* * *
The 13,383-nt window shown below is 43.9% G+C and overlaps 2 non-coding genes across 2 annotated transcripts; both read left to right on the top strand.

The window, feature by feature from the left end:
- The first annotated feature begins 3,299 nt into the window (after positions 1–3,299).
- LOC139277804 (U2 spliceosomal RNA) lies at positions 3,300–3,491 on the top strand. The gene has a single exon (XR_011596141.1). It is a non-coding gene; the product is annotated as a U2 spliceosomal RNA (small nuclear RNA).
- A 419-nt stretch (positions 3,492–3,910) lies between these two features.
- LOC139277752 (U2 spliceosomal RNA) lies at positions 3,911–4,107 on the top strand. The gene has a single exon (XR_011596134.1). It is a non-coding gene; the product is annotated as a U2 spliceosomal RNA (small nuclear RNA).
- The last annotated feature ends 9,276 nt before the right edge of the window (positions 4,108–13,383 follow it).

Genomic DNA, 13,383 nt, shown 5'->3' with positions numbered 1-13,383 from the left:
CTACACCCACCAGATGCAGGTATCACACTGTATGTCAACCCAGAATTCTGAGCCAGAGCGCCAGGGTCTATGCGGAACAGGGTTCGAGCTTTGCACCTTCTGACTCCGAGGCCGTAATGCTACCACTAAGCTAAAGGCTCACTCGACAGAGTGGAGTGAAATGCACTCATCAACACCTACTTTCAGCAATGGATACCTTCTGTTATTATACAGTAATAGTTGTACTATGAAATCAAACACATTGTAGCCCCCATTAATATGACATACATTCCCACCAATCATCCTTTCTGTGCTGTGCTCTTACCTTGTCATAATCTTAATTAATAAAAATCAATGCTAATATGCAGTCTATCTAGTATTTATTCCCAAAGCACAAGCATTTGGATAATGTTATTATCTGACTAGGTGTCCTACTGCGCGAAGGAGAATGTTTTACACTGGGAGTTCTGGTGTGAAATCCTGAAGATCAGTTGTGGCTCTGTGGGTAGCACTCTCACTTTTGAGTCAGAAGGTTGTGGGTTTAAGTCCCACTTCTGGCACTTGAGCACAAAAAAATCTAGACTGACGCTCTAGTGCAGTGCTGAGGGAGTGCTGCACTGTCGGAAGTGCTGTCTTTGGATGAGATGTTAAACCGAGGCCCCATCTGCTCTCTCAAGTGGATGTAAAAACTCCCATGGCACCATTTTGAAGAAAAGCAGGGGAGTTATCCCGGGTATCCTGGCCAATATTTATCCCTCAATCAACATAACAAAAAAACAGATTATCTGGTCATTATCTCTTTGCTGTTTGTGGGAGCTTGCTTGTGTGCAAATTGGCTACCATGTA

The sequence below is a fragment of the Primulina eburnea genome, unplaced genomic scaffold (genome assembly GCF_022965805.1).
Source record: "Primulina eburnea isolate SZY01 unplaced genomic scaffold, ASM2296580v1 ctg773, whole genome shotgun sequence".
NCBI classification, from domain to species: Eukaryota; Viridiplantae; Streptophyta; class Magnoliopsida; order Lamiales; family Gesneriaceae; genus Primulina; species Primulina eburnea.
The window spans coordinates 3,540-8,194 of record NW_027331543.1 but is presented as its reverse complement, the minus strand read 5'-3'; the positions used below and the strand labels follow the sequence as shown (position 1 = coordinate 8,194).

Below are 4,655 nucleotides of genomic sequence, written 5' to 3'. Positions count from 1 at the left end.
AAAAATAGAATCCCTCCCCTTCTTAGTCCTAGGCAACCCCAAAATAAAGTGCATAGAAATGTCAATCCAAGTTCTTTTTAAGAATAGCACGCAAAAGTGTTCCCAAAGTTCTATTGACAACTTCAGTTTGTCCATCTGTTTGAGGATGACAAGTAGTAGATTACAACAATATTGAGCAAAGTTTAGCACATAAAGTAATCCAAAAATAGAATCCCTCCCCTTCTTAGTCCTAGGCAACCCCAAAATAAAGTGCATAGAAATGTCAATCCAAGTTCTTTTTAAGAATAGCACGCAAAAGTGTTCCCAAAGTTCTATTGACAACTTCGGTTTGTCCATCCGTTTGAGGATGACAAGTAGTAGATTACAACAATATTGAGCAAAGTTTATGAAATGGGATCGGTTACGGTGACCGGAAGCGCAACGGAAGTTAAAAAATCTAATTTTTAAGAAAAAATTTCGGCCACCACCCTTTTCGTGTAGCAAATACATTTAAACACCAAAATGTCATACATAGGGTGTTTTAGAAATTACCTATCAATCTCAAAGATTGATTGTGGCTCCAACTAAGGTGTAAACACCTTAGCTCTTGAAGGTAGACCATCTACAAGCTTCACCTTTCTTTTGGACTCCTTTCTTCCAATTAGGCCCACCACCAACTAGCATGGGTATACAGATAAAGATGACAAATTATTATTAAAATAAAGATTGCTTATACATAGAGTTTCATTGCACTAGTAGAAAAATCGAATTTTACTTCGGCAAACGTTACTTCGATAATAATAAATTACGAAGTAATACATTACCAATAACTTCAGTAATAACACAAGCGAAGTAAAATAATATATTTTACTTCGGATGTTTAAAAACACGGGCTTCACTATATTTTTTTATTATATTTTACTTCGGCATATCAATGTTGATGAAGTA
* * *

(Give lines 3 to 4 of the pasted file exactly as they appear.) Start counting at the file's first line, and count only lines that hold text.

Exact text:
- The first annotated feature begins 3,299 nt into the window (after positions 1–3,299).
- LOC139277804 (U2 spliceosomal RNA) lies at positions 3,300–3,491 on the top strand. The gene has a single exon (XR_011596141.1). It is a non-coding gene; the product is annotated as a U2 spliceosomal RNA (small nuclear RNA).